A Grassroots Movement is Just That

As the Trump administration drifts farther into inanity, if not insanity, focus is beginning to shift to the Democrats and their inability to formulate a platform which reaches out to energize what is left of their base.  2018 will be on us in a heartbeat and 2020 shortly thereafter.  To date, the DNC has refused to budge from the same neo-liberal agenda which cost them the last election, and has put up a front runner in Kamala Harris, who has given us no reason to see her as anything more than a Clinton clone.  Bernie Sanders and Tulsi Gabbard are not even mentioned as possible candidates by the DNC, fresh off their “win” in the Florida fraud case, where the DNC lawyers stated that the DNC had every right to rig the election, and to choose their nominee in a smoke filled back room, with no regard to the expressed desires of their voting base.

As many have realized, there is only one figure in the Democratic party who stands above the rest in the big three areas of  name recognition, popularity and favorability.  Of course, that is Bernie Sanders, who is still fighting tirelessly in the Senate, when he is not fighting tirelessly on the road.  He is standing up to Trump and fighting for all of us in the 99%, still working to get us a single payer healthcare system, to reign in the corporate oligarchy that is the United States government, to spread the tax burden equitably between the 1% and the rest of us, and getting people involved in the political process. 

Our involvement in the political process is the only thing that will change the system, yet many Americans believe that the deck is stacked too heavily against us for change ever to happen.  “What good is a grassroots movement,” they reason, “when the corporations own the government?”  Not so fast.  If you want to make changes to your government, you need to understand the mechanism of that change a little better and to start seeing things in context.


The map above reflects the results of the 2016 presidential election on a county by county basis.  Red areas went to Trump and Blue areas to Clinton.  The darker the shade, the more heavily that area went to the designated candidate.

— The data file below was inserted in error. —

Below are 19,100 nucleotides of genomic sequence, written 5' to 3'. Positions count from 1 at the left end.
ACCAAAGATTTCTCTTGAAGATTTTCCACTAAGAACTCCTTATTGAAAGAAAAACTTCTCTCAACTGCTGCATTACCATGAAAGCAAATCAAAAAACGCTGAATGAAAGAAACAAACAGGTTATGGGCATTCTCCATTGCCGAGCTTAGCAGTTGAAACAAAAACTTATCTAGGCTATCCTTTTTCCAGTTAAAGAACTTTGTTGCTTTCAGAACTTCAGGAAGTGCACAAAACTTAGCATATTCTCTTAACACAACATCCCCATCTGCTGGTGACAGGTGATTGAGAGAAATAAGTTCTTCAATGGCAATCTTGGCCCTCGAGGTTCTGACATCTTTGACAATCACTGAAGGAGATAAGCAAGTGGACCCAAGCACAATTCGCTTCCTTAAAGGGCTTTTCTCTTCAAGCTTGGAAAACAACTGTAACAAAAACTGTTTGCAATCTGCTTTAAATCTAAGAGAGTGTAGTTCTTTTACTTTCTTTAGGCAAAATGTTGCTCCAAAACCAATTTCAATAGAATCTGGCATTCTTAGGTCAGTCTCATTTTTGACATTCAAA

We know by now that Clinton won the popular vote by some 2.2 million votes.  That is utterly immaterial.  She lost the county by county vote by a huge margin, with Trump winning some 84% of the counties across the country.  This is very significant, because it is this county by county voting that shapes the awarding of delegates in the Electoral College, which Trump won in a landslide.  Bear that in mind a minute.

It has been published elsewhere that if “Did Not Vote” was the name of a candidate, “Did Not Vote” would be our current president.  Forty-seven percent of all eligible voters, stayed home.  So, Clinton, Trump, Gary Johnson and Jill Stein, split 53% of the electorate.  No one had a majority.  None had so much as 30%.  There is an enormous, untapped resource of voters out there, waiting for a candidate in whom they can believe.  For many, that was and is Bernie Sanders, and the polling before and after the election shows unequivocally that Sanders would have defeated Trump by some eighteen percent.  Why?

The reason Bernie Sanders would have done so well is that his campaign appealed to voters everywhere, across all demographics of American society (except the aforementioned 1%).  He might not have won the city centers as convincingly as Clinton, but he would have won on a county by county basis, and that would have flipped the electoral college.

This is where the rest of us come in.  If we want to make changes in our government, it begins at home.  It truly is a grassroots revolution.  We can’t worry about what is happening in Washington D.C., or in other states.  We have to shape the opinions in our own counties, among our friends and neighbors, and GET OUT THE VOTE.  We are talking about defeating another candidate who will have little more than 25% of the electorate behind him or behind her.  We could have (easily) as much as 43% of the electorate behind a Progressive candidate.  Forty-three percent of all registered voters are Independents, the majority of whom found the neo-liberal Clinton much too far to the right to be acceptable.  Add to that 43%, the 13% of the electorate (nearly 50% of the Democratic party) who voted for Sanders in the primaries, and we would have a political juggernaut. 

Keep the faith.  Keep fighting the fight.  Arm yourselves with the kind of knowledge that will help you speak convincingly to your friends, to your neighbors, and to help them see just where and when it is that they have been voting against their own interests.  If we can turn out the vote, with an eye toward changing the color of the county by county map, we can relegate one of the two major parties to third party status.  We can change the government.  We can change the world.  We can grant ourselves a future.  And it all begins at home.

For more on the breakdown of votes in the 2016 election:  http://brilliantmaps.com/2016-county-election-map/


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